Mobile devices offer integrated functionality to browse, phone, play music, and watch video. Moreover, these devices have sufficient memory and processing power to run (small) applications based on for instance Google Android and the iPhone/iPod OS. As such, they support for instance Google Earth to visualize your (urban) environment with all functionality offered by Google. User interaction for spatial design can thus become one of the functionalities. It allows a user to view a design with a mobile device on the location where that design is going to be realized, and communicate with other users utilizing various technologies (speech, Twitter, blogs, mail). Spatial design, especially in existing Urban Areas is complex and involves many stakeholders, each with their own interests and view on spatial design. In densely populated areas, many different aspects play a role, such as mobility, noise, air quality, safety and esthetics. The modeled response of (future) inhabitants to the quality of the (future) urban environment is becoming more and more important in the planning process. Interoperability between various devices and applications is a prerequisite for all users and all devices. Semantic is one aspect of interoperability that allows all applications to automatically process and visualize data. Semantic interoperability is also required for integration of computational algorithms to produce for instance noise maps, air quality maps as well as indicators on accessibility and transparency to stakeholders via various devices needs to be supported. The same semantics can not only be used to visualize the future, but also the past and changes in the past (timeline). It allows tourists to see a city in the past using mobile devices. This paper presents a way forward for development of integrated, device independent, collaborative spatial design systems.
Using mobile systems in urban systems is a research subject, which was addressed in the last year by several research projects and research papers. Thus, the research field of mobile systems in urban systems becomes more complex and more diversified. In such a situation an analyzing look at the research work done so far can provide valuable insights. Hence, in this paper a work in progress for a review of literature regarding the design, use and impact of mobile systems in urban systems will be presented. In this review a verbal approach will be used, which will be based on a reference framework. This reference framework will be mainly designed with respect to the research methods and research questions applied respectively discussed in the evaluated literature, so that in the end of the review conclusions regarding future research questions in the field of mobile and urban systems can be drawn.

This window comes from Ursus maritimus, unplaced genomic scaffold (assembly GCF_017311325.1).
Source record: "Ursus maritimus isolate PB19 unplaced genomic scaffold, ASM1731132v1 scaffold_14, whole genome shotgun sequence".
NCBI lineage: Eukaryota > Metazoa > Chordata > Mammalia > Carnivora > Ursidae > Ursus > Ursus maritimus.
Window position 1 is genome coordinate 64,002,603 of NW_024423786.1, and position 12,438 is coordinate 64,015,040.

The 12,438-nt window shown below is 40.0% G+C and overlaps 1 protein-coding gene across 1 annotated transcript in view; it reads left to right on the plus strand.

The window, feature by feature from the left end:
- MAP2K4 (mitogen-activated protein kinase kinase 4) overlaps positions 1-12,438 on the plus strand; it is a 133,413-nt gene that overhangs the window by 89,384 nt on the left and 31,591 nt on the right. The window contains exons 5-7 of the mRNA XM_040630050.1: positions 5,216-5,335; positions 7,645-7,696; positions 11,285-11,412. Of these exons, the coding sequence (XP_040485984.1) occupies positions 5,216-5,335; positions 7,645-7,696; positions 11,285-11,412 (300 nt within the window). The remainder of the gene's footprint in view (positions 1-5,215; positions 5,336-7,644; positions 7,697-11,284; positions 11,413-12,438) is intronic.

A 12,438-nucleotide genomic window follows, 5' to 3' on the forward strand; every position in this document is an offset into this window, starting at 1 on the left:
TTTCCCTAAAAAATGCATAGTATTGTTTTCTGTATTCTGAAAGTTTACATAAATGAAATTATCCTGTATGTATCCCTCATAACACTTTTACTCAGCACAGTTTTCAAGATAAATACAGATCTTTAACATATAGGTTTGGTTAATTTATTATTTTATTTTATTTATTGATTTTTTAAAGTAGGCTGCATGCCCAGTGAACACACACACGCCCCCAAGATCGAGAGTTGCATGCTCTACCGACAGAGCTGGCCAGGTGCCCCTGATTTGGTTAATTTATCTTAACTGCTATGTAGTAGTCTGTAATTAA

In addition to performing the function for which they were created, handheld devices are also provider of all kind of material through its integrated internet connectivity, enabling users to access and play multimedia information (pictures, videos, music, podcast, etc.), read news on screen, and complete educational activities. Regarding its role of learning facilitator, the challenge is to ensure that mobile devices are capable of presenting content considering the features of specific users. Our proposal is consequently focused on the integration of an adaptive learning architecture into the management platform Moodle, application which is conveniently enhanced by the incorporation of mobile devices into the adaptive platform by providing mobile access to Moodle. Thus, the adaptive architecture presents the educational tasks to the client by means of interactive Flash activities which make possible both the adaptation of the educational content and the presentation of such content to handheld device capabilities.
The application of wireless technologies in urban areas is at the beginning of a transformation. While municipalities worldwide have invested in deploying wireless access infrastructures, the services which build up on these and add value for individuals and organizations are still at their early stage. Especially for European municipalities there is still a looming potential. This paper explores the current status of municipal wireless adoption in Europe based on the analysis of 25 initiatives in European metropolitan areas and derives a setup approach for wireless city initiatives which focuses on the definition and evaluation of innovative services. The approach includes overall design requirements, a generic stakeholder analysis as well as clusters for innovative wireless services and is illustrated by a case example of an ongoing wireless city project in Germany.